Kittens and the cat toilet

At the age of three to six weeks, kittens are old enough to be trained to use the cat toilet. 

To this end, special plastic bowls are available at the pet shop which feature a low cut-out of the rim as well as a rippled entry help, making it easier for the little ones to access and leave.

As soon as the kittens start to eat substantial food, the cat mother stops cleaning them. Now, you should have the litter box at the ready, placing it in close vicinity to the nesting box. It is essential to keep the kitten-loo extremely well cleaned, otherwise alternatives may be sought-for in unwanted places throughout the apartment.

Praise and cuddles will help to connect the litter box use with positive feelings!

Use the breeder’s litter

The big day has come: Your cat is moving in! The new inhabitant will need a toilet with species-appropriate litter that guarantees perfect hygiene and safety.

To make sure that the kittens recognise it, you may want to use the same litter as the breeder for your own cat toilet. – Thus, they will feel more at home immediately!

Do not use clumping litter for kittens

Young cats are naturally curious and will inspect the litter box on their own accord. To avoid unwanted effects from accidental swallowing of pellets, a plant-based, non-clumping litter is the best choice for kittens.

Cat’s Best Comfort is made of pure plant fibres and can be digested without any problems. After a short while, the cat – smart as it is – will have realised that the litter is not meant to be eaten anyway.

Start with the training at once

Just after opening their eyes for the first time, kittens will start observing their mother’s behaviour. What on earth is she doing in that box? Once they are mobile, they will go and copy her actions.

Place the litter box in close vicinity to the nesting box or sleeping spot so that the kittens can watch the proceedings. Once they need to do their business for the first time, they may already have understood its purpose. 

Activate your kitten’s digestion

Usually, the cat mum activates her kittens’ digestion. From a certain age onward, this should not be necessary any more. 

However, you can use this behavioural pattern for litter box training once the kittens are in your own home. Simply imitate the mother’s licking by gently massaging their belly after the meal – and put them in the litter box right afterwards. Things will function a little easier that way and after a few times, the little ones will know that this is the place to “do their business”.

Mind the size of the litter box

While choosing a cat toilet for the offspring, make sure not to buy a “mini toilet”. It may serve the purpose just fine for a little while – however, after only a few weeks it will have become much too small already. Obviously, the market offers a variety of “cute” variations!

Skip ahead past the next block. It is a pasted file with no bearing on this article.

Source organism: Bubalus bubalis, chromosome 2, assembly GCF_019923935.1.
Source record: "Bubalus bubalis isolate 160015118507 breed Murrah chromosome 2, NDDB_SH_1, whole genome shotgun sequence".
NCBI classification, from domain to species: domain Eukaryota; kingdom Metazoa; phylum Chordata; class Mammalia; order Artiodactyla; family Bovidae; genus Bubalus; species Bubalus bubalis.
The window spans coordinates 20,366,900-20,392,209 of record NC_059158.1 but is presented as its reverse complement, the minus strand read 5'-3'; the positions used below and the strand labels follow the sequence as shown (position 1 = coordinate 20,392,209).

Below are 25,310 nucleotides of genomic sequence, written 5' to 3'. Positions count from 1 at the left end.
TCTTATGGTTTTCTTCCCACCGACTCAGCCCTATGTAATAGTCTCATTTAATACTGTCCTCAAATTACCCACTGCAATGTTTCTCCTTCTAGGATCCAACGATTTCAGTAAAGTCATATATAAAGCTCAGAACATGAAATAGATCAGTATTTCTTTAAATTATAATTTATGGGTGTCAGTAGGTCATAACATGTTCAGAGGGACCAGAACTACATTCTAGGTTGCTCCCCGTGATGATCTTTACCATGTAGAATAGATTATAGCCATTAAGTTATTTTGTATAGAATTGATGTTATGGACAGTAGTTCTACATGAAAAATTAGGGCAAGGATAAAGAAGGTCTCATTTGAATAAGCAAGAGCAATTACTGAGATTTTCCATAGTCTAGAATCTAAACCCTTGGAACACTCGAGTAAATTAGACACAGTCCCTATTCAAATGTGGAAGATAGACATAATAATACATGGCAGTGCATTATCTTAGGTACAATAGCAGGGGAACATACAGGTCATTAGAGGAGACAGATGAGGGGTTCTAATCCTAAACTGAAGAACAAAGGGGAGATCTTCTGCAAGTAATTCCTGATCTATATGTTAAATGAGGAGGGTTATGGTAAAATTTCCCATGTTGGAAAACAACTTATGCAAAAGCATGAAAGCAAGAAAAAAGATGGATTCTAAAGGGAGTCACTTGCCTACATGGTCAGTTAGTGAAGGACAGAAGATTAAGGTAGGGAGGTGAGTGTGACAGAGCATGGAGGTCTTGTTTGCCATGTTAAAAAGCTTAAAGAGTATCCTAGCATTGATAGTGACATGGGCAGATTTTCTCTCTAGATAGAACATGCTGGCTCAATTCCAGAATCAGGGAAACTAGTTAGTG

However, even if you are tempted to go through with the purchase, mind that you cannot expect too much! Because this is about your cat and its comfort. Form, colour and design may appeal to you but in the end it is your cat – who uses the toilet. Therefore, lids and flaps are to be avoided – they may only present hindrances for your cat.

Put the kitten in the box after feeding

Shortly after feeding, place the kitten in the litter box: The possibility of immediate relief after a meal is very high.

Also, behaviour like withdrawal to a quiet space, or repeated turning and scraping of the floor means you should put your cat in the toilet. However, don’t overdo it! Jumping up and putting your cat immediately in the box after each small treat may turn the toilet theme into a trauma at some point.

Carefully dispose of the droppings

Kittens are as odour-sensitive as their grown relatives – bad smells are disturbing to them and they will always steer clear of anything smelly. Therefore, you should try and keep the toilet spotless! To make sure that the kitten feels comfortable, you should get rid of the droppings several times a day: Faeces and soiled spots should be removed and the box refilled with fresh litter. That way, the litter box will stay a place of well-being which the kitten will be glad to use. 

Do not clean too often in the beginning

Has the kitten done its business in the litter box for the first time? Great! – pet and praise it excessively – thus, the result will be marked as positive. If the excretions have not been covered completely, you can do the rest: Simply cover them with litter to show the kitten how this is done.

However, do not clean the box immediately afterwards and leave everything as it is for a while. Even the weekly complete change can sometimes be skipped in the beginning. Odour and process will thus be connected to a unit in your kitten’s brain. They learn quickly and after a few repetitions, they will soon have understood the purpose of the litter box.

Vinegar against uncleanliness?

Once a mishap has happened – how do we get rid of odour and urine spots the best way? 

Take a kitchen roll or an old towel at first to mop up the moisture; then proceed to clean the spot with a neutral soap or ammoniac-free cleaner – otherwise the smell will make the cat use the spot even more! Then, you may try and tackle the odour with a vinegar solution – however, this may backfire, as cats abhor the smell of vinegar and in some cases might try to “erase” it by using the spot even more excessively.

Ultimately, an enzyme-based cleaner is always the best choice, as it will not only clean the spot but also eliminates the odour.

Training older cats to use the toilet 

With a bit of patience and empathy, also grown cats can be trained to use the litter box. 

Before a cat moves in with you, make sure that you are acquainted with its former living situation and preferences:

Is the cat used to a litter box already or is it an outdoors roamer who has never seen one in its entire life?

Are there specific cat toilets the shape and design of which are known to your cat from before?